Florida contractors may have already learned that in May, the Occupational Safety and Health Administration (OSHA) proposed a new crane safety regulation.
If you're a contractor here in Fort Lauderdale, you realize that construction disputes can threaten to derail even the most well-planned builds. In fact, a recent report from Arcadis, a consultancy and design firm, claims that two of the most common reasons for construction disputes are unsubstantiated claims and errors and omissions.
Contractors realize that time is money. Many issues can bog a project down and shave profits — weather delays, labor strikes and worker shortages, cost overruns, delays, plan changes and nonpayments.
With the economy humming along at a good pace, there's a construction boom going on in South Florida. A prime example of that is the proposed expansion of the Fort Lauderdale-Hollywood International Airport.
Broward County contractors often go the extra mile to smooth over disputes with their clients and avoid the hassle and expense of litigation. But there are times when it's important to take a stance on these matters and fight back.
If you're a contractor, chances are good that you've seen your share of grifters in the industry. They may glad-hand you when they see you on the job site, but behind the scenes, they're backstabbing you by rigging the bids and padding the bills by taking or accepting kickbacks.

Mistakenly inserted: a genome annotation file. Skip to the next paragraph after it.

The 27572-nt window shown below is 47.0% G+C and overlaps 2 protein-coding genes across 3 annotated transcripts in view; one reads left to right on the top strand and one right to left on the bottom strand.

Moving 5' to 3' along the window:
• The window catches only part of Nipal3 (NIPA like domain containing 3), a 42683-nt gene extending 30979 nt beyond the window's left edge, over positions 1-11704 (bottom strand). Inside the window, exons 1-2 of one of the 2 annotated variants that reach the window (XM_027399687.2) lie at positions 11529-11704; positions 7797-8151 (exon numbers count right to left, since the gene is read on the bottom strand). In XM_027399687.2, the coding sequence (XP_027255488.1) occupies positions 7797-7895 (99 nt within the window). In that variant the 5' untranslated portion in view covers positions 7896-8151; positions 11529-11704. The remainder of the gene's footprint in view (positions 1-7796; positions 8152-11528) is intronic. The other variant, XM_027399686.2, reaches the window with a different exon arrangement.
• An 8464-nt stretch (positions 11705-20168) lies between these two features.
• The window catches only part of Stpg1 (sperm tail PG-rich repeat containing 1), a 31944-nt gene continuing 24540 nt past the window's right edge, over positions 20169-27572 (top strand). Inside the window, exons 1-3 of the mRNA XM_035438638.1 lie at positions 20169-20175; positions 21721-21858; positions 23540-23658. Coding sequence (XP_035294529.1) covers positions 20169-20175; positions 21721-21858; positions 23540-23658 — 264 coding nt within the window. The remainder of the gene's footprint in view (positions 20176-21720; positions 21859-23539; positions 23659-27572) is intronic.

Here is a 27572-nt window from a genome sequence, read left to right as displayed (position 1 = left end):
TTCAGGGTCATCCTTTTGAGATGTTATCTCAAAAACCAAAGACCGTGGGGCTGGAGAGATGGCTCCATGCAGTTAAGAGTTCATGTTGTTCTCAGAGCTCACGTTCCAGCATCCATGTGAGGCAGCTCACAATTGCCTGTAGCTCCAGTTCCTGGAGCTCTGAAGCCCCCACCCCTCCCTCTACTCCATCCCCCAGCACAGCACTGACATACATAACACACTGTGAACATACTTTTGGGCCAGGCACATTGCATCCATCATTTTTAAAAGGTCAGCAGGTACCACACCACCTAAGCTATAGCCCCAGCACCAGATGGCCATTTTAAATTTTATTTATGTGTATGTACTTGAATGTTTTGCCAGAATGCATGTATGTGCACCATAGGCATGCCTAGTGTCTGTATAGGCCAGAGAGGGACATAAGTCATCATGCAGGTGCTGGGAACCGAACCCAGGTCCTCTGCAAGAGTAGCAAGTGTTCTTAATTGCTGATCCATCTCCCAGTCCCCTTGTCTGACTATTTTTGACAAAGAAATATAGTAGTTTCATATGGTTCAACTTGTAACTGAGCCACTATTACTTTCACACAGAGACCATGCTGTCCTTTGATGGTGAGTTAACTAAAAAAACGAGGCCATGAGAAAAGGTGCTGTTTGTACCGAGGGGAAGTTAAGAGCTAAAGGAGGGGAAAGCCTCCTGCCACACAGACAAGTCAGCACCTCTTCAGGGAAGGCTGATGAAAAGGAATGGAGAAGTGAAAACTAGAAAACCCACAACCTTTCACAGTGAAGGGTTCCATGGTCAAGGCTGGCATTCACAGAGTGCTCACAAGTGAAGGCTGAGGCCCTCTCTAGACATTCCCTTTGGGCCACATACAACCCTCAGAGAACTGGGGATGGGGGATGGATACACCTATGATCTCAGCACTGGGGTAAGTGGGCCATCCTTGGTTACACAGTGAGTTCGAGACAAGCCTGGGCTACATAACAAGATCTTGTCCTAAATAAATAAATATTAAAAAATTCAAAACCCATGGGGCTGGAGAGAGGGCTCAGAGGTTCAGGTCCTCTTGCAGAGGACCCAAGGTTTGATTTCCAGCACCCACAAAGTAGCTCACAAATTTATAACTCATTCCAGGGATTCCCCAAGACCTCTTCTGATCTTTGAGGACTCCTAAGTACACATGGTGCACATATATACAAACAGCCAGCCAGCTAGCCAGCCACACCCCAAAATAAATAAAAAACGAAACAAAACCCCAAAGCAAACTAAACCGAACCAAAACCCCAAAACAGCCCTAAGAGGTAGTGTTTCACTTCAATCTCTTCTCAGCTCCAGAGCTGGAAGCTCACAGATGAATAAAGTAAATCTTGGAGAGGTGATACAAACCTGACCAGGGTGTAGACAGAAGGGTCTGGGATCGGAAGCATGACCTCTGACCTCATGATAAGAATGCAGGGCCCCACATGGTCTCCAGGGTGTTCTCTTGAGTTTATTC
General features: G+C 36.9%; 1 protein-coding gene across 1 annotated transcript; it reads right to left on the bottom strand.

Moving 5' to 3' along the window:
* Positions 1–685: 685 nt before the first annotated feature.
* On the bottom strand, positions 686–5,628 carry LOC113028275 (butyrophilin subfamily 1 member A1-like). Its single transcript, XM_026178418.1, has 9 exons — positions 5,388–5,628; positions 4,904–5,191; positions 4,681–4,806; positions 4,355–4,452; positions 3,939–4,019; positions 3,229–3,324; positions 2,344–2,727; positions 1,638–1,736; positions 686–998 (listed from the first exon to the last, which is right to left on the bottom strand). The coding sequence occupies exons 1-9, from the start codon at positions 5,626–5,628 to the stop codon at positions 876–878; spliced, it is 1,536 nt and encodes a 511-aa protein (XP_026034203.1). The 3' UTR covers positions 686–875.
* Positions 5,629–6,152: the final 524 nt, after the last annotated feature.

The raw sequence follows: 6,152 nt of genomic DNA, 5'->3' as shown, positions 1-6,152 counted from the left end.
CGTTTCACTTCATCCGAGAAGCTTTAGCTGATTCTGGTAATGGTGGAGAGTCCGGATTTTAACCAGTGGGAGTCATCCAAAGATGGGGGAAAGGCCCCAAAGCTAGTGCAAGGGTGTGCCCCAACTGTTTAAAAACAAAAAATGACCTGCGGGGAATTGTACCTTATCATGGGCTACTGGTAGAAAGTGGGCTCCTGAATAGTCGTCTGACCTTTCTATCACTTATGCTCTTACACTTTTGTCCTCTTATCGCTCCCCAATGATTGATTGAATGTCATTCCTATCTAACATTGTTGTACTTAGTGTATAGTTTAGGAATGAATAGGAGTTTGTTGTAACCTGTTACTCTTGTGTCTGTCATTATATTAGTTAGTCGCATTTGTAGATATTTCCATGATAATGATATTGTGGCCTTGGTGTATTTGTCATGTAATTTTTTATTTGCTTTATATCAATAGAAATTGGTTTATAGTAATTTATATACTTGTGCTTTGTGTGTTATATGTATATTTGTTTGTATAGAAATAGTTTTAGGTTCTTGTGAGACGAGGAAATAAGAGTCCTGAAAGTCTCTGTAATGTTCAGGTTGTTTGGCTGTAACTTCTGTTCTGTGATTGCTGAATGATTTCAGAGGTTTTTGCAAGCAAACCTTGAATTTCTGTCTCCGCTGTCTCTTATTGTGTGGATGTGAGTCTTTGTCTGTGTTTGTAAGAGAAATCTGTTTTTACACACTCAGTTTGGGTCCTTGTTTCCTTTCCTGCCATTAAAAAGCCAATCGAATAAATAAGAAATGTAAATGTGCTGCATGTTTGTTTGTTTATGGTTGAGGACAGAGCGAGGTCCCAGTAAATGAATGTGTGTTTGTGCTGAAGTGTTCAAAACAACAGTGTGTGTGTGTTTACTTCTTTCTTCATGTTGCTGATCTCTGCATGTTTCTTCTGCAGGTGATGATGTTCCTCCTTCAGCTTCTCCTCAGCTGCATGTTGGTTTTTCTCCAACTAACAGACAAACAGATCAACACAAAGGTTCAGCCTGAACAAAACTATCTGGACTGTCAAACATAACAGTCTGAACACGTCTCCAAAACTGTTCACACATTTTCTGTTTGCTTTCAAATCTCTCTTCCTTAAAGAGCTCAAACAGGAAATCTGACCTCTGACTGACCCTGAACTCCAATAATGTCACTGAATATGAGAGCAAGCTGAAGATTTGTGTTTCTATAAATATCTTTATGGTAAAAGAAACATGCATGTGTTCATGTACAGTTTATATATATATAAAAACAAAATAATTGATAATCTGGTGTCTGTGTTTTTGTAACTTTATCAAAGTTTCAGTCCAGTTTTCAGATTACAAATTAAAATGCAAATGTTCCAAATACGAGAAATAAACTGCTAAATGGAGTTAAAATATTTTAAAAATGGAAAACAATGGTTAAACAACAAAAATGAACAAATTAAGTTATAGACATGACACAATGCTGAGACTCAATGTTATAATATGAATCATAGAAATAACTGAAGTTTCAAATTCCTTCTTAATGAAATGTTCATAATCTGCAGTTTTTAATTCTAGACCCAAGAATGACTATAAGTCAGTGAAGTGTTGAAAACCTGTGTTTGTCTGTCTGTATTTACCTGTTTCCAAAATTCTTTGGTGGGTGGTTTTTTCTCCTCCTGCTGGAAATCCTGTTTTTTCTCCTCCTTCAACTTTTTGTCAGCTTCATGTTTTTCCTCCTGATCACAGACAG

There are few owners of construction companies who will escape their careers unscathed by some type of legal issue. From labor disputes with workers to breaches of contracts with suppliers or dissatisfied customers, the industry is fraught with ways to run afoul of Florida's civil laws.
In the latest development of the Miami-Dade bridge collapse, the attorney for the parents of one student who attended Florida International University (FIU) filed a wrongful death lawsuit. Named defendants include multiple companies that worked on the manufacture and installation of the failed span.
It's important that construction company owners and builders understand that to the homeowner, they are the literal last line of defense against a defective end product. As such, they may face legal liabilities if a defect is discovered at some future point.
Even before the dust had settled on the wreckage of the collapsed Florida International University (FIU) pedestrian bridge, fingers were being pointed at those who allegedly may have some responsibility in the disaster that has thus far killed six people.